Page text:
A big factor in ensuring that your IT team is able to meet changing business demands is having a firm handle on the capacity of your current infrastructure. You don't want to get blindsided with the news that your Web servers can't handle the traffic spike from a planned promotion; you also don't want to buy a bunch of unnecessary hardware "just to be on the safe side."
Capacity planning can be a complicated, subjective and, ultimately, flawed process if it is not governed by a set of pretty clearly defined standards. In the book ITIL Capacity Management, author Larry Klosterboer discusses best practices for capacity management as laid out by the Information Technology Infrastructure Library. The chapter "Define and Manage Capacity Plans," which details a granular approach to defining and maintaining these plans, is available free to IT Business Edge members here in the IT Downloads library.
Klosterboer's first point about the ITIL's advice is that the resulting enterprise-spanning plans will be massive - in fact, ITIL suggests a whole sub-project to create an executive summary of the master plan, which will simply be more than an executive can swallow. Klosterboer suggests creating specific capacity plans for two aspects of your infrastructure: services and components.
You can see the basic differences between the two plans laid out in the table, below.
In this context, a "service" is a value that IT provides to the rest of the business. Think as granularly as possible - "configuring a new client PC," and opposed to "setting up new employees." Defining the scope of a services capacity plan can be tricky, given that a service spans both software and hardware elements, all of which can be shared between services, making capacity something of a moving target. Hence, the table above lists the total capacity of a service as "unknown." Klosterboer suggests including shared resources in your service capacity plans, if at all possible (obviously, if you are using the cloud for compute resources, this all gets dramatically simplified).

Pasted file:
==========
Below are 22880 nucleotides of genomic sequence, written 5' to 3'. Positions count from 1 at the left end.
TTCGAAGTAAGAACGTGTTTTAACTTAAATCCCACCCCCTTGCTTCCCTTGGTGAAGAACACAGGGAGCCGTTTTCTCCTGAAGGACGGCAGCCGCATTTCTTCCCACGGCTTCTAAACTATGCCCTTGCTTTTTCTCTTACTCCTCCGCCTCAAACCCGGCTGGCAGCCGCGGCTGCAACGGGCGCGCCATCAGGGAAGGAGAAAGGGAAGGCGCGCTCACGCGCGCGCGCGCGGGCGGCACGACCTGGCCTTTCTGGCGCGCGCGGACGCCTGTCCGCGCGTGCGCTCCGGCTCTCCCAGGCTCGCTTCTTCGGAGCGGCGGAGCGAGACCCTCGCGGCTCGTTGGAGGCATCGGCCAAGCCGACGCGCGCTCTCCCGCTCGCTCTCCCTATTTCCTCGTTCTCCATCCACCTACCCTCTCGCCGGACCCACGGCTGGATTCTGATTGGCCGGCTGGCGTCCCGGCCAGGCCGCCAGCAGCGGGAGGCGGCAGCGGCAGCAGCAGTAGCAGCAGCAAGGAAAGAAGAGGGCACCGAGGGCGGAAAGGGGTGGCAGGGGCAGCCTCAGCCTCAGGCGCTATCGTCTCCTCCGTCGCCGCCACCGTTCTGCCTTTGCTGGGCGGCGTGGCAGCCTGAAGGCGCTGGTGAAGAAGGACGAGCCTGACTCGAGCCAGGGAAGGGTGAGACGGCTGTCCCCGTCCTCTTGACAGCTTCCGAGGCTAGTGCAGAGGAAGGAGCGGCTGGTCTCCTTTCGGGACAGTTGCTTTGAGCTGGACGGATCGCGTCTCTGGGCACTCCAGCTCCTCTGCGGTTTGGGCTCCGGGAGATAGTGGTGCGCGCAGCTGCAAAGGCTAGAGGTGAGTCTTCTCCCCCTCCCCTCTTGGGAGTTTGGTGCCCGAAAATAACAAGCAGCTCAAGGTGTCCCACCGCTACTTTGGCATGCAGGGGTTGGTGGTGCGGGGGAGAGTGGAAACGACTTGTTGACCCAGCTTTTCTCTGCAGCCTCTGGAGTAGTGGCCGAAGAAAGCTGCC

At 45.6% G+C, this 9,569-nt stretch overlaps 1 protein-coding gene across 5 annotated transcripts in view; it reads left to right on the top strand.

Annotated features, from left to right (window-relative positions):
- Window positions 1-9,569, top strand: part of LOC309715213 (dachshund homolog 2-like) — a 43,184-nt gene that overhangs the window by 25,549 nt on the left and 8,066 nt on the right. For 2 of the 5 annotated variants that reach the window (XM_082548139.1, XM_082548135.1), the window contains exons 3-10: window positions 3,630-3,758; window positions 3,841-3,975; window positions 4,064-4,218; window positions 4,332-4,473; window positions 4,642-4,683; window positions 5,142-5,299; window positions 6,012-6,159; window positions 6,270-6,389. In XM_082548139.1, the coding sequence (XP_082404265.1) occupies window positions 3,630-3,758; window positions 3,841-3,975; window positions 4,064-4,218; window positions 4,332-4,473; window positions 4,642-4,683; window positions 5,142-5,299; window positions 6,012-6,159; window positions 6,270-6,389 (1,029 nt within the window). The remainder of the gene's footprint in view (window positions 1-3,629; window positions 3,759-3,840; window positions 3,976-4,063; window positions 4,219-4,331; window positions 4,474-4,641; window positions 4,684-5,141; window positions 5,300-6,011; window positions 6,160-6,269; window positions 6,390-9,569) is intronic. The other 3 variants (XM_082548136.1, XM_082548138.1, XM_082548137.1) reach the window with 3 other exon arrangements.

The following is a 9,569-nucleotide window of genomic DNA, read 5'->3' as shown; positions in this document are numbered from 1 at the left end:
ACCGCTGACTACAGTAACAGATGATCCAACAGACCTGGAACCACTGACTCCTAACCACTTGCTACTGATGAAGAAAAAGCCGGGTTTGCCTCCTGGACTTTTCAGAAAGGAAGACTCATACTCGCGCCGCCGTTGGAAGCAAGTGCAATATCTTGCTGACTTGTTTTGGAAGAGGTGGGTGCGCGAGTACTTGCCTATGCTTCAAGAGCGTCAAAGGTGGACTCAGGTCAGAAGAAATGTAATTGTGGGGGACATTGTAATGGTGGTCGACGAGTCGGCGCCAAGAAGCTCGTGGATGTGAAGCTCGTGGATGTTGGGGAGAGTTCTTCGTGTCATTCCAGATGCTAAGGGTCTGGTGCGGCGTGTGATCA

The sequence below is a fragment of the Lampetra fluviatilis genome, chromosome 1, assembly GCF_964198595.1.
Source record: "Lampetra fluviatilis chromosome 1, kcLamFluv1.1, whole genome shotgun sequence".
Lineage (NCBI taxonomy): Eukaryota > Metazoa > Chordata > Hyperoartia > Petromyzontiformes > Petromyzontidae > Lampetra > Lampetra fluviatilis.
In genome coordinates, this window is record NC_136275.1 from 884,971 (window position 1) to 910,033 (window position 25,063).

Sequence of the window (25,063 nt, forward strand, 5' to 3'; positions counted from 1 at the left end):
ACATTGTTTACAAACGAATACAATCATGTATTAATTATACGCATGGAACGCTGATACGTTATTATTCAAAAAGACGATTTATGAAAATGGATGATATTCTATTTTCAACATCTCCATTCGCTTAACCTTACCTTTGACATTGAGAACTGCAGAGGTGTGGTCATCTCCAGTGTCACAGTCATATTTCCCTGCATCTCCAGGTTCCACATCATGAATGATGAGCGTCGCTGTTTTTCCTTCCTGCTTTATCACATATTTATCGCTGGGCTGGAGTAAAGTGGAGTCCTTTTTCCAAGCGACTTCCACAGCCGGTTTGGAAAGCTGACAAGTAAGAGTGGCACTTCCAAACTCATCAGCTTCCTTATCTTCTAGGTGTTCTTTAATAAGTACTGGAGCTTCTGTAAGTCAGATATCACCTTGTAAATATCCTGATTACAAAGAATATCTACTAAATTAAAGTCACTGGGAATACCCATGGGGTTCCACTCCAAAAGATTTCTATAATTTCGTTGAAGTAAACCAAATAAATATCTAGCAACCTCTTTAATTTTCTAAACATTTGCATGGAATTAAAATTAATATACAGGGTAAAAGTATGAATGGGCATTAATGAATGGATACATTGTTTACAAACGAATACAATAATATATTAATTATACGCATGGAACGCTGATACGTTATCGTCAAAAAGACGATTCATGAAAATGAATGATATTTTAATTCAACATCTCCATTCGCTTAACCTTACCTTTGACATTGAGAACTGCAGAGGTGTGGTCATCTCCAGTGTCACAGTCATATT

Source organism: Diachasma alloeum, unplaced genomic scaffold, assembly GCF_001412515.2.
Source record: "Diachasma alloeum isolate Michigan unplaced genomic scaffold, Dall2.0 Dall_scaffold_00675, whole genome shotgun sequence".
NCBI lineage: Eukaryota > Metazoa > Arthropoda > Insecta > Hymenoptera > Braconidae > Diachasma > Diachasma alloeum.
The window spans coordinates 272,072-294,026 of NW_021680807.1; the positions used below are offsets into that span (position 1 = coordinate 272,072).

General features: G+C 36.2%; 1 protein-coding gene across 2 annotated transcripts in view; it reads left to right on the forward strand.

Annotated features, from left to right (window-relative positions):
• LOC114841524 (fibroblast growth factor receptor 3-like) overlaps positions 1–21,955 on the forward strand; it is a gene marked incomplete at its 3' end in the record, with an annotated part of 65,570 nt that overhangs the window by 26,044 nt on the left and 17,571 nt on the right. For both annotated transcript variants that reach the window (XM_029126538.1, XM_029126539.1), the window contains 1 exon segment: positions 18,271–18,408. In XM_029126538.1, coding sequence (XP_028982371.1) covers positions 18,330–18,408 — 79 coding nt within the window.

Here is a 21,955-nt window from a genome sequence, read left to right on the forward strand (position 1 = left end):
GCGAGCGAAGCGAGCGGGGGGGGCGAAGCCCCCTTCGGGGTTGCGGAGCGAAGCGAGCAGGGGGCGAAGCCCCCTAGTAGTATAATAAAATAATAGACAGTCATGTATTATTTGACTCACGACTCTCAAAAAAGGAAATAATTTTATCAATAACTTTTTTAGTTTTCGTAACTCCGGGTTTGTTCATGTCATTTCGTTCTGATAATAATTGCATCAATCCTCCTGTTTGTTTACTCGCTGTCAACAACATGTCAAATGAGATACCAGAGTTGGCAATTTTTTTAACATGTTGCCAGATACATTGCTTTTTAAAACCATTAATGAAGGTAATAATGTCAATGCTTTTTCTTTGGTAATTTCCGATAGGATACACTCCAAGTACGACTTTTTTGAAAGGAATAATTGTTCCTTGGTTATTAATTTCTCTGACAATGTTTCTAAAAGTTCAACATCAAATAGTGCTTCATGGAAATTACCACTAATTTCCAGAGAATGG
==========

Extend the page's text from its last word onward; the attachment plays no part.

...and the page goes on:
Klosterboer also suggests that you omit labor and staffing from service capacity plans, which at first blush might seem odd. However, adding human resources often involves decision trees outside of IT - the capacity plans in this discussion are strictly for technology.
A component capacity plan focuses on a single tech asset, or, in some cases, a server cluster. Component capacity plans offer a more hard-and-fast view of what your backbone can handle, because the swags that drive service planning typically are replaced with hard data from a monitoring service. Component capacity plans won't see you through a budget planning session, but they are most useful when something goes wrong and you must shift vital services onto new hardware.
The book chapter goes on to discuss the review and versioning process for capacity plans, which of course must be managed carefully. It's a very informative read - be sure to check it out.